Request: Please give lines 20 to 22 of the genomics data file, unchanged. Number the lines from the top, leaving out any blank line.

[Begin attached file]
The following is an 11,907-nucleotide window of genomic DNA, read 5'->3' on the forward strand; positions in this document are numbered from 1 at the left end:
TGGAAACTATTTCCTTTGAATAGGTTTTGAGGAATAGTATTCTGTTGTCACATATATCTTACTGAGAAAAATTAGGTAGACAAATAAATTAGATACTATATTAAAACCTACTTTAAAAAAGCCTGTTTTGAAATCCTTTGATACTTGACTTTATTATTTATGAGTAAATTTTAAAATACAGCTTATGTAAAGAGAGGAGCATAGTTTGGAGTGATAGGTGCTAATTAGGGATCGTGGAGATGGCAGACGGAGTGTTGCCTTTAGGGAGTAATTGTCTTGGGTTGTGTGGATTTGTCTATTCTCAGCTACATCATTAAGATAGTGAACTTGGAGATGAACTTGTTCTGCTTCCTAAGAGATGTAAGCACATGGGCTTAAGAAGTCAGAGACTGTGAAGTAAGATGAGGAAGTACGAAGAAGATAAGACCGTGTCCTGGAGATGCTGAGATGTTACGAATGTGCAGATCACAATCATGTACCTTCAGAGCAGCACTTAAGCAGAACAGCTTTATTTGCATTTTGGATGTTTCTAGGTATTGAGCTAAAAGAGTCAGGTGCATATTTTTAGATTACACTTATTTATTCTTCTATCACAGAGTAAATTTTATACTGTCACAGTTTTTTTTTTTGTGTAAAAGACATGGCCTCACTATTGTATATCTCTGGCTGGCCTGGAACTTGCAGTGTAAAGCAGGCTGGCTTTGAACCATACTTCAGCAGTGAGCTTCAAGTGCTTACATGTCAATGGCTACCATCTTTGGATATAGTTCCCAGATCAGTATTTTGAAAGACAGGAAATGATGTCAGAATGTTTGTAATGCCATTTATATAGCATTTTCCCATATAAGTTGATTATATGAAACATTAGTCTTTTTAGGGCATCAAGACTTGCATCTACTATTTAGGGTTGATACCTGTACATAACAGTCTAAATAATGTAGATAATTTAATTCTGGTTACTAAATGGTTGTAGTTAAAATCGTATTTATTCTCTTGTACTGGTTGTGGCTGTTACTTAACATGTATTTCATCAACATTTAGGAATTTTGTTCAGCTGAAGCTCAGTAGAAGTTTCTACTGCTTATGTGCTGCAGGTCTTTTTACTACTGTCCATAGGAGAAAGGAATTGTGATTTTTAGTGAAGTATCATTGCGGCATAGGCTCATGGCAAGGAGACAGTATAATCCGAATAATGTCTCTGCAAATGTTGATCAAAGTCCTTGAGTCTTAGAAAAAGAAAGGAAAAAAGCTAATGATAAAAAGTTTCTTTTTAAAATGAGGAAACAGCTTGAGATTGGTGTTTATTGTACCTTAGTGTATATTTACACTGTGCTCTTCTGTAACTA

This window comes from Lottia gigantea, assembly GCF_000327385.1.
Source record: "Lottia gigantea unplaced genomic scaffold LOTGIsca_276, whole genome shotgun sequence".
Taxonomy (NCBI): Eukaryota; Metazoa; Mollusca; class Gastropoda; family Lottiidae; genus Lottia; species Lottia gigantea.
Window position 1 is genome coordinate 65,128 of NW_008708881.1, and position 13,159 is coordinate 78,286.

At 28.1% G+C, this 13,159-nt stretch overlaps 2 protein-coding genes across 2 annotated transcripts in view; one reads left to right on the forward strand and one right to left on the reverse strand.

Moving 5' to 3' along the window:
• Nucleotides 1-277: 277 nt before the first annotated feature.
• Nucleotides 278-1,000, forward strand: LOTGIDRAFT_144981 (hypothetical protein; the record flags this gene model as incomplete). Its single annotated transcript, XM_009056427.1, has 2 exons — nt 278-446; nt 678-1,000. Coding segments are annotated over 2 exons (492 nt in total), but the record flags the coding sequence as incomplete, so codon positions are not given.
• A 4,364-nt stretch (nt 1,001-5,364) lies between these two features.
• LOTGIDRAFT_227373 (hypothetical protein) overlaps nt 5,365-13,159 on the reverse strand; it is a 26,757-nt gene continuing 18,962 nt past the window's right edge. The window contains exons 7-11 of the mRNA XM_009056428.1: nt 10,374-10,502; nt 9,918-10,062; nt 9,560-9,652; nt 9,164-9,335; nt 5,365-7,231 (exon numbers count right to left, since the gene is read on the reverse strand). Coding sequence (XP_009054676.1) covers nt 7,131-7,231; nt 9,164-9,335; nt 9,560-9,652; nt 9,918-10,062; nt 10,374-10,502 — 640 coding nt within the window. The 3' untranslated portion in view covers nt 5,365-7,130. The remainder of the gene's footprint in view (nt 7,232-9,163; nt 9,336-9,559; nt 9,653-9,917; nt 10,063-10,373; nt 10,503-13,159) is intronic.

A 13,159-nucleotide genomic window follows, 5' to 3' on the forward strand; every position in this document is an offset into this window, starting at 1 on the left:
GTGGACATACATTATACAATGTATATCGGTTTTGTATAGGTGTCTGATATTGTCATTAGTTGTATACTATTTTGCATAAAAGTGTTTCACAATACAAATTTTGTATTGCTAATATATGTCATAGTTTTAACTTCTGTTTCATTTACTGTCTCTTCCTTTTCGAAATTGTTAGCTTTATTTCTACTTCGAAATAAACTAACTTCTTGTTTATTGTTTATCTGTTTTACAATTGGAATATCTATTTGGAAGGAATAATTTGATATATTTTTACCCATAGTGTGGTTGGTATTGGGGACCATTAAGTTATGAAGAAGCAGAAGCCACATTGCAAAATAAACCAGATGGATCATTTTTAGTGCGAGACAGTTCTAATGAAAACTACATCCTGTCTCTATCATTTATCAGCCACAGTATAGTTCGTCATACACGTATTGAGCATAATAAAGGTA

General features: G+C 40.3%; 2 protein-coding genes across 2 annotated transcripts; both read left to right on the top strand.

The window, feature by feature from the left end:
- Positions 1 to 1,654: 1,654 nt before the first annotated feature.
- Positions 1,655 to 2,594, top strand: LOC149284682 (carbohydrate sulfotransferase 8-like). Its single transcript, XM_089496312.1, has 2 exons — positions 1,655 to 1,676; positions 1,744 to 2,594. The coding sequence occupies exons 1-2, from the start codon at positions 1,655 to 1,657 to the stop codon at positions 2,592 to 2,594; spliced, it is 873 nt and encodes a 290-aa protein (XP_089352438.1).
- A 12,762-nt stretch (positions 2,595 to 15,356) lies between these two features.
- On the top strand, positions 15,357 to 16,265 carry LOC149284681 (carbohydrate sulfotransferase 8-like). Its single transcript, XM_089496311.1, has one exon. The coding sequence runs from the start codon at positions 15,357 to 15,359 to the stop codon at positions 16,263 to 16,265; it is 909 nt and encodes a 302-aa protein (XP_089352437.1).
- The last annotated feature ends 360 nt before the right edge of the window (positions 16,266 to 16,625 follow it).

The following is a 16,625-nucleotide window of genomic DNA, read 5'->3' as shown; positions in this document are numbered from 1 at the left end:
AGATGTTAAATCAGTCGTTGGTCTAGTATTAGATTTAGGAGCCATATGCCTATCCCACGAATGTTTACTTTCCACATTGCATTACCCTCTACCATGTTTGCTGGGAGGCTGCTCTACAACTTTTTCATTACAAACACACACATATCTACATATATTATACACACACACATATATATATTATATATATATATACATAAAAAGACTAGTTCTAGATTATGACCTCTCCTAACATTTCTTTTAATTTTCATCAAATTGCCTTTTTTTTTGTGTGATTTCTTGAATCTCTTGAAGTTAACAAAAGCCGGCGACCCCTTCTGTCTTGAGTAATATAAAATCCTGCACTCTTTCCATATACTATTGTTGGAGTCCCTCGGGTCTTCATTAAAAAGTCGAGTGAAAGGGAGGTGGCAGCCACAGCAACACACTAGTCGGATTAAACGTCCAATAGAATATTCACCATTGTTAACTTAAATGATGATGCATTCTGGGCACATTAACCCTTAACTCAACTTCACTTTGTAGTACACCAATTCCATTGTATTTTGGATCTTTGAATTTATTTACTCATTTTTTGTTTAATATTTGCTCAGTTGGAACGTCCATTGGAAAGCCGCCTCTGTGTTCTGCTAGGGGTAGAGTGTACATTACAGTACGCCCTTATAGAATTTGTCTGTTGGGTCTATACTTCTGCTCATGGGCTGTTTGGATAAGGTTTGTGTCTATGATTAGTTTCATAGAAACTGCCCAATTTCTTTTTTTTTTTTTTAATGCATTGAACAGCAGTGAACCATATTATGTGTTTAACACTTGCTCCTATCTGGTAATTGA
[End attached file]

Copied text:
- On the top strand, positions 15,357 to 16,265 carry LOC149284681 (carbohydrate sulfotransferase 8-like). Its single transcript, XM_089496311.1, has one exon. The coding sequence runs from the start codon at positions 15,357 to 15,359 to the stop codon at positions 16,263 to 16,265; it is 909 nt and encodes a 302-aa protein (XP_089352437.1).
- The last annotated feature ends 360 nt before the right edge of the window (positions 16,266 to 16,625 follow it).

The following is a 16,625-nucleotide window of genomic DNA, read 5'->3' as shown; positions in this document are numbered from 1 at the left end: